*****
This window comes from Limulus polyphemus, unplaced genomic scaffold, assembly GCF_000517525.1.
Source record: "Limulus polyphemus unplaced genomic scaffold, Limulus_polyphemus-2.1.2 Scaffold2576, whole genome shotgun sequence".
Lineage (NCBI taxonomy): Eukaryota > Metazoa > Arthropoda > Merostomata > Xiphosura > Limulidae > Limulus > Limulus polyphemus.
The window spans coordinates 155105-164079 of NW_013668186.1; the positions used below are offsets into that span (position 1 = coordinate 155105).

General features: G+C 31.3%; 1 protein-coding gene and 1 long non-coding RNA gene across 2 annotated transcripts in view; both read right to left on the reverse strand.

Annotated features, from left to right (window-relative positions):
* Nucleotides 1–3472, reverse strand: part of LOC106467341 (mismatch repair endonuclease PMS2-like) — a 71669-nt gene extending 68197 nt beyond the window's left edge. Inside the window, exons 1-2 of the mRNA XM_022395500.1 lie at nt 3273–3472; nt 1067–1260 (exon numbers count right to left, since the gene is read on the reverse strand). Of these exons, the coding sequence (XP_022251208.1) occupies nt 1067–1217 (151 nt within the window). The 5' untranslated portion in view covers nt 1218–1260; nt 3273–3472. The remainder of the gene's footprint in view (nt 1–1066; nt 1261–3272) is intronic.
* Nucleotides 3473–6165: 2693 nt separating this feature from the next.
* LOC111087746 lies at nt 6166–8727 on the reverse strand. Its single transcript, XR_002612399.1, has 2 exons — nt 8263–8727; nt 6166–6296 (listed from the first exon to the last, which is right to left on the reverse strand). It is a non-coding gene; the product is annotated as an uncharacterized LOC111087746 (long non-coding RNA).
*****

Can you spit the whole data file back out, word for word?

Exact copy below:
This window comes from Limulus polyphemus, unplaced genomic scaffold, assembly GCF_000517525.1.
Source record: "Limulus polyphemus unplaced genomic scaffold, Limulus_polyphemus-2.1.2 Scaffold2576, whole genome shotgun sequence".
Lineage (NCBI taxonomy): Eukaryota > Metazoa > Arthropoda > Merostomata > Xiphosura > Limulidae > Limulus > Limulus polyphemus.
The window spans coordinates 155105-164079 of NW_013668186.1; the positions used below are offsets into that span (position 1 = coordinate 155105).

General features: G+C 31.3%; 1 protein-coding gene and 1 long non-coding RNA gene across 2 annotated transcripts in view; both read right to left on the reverse strand.

Annotated features, from left to right (window-relative positions):
* Nucleotides 1–3472, reverse strand: part of LOC106467341 (mismatch repair endonuclease PMS2-like) — a 71669-nt gene extending 68197 nt beyond the window's left edge. Inside the window, exons 1-2 of the mRNA XM_022395500.1 lie at nt 3273–3472; nt 1067–1260 (exon numbers count right to left, since the gene is read on the reverse strand). Of these exons, the coding sequence (XP_022251208.1) occupies nt 1067–1217 (151 nt within the window). The 5' untranslated portion in view covers nt 1218–1260; nt 3273–3472. The remainder of the gene's footprint in view (nt 1–1066; nt 1261–3272) is intronic.
* Nucleotides 3473–6165: 2693 nt separating this feature from the next.
* LOC111087746 lies at nt 6166–8727 on the reverse strand. Its single transcript, XR_002612399.1, has 2 exons — nt 8263–8727; nt 6166–6296 (listed from the first exon to the last, which is right to left on the reverse strand). It is a non-coding gene; the product is annotated as an uncharacterized LOC111087746 (long non-coding RNA).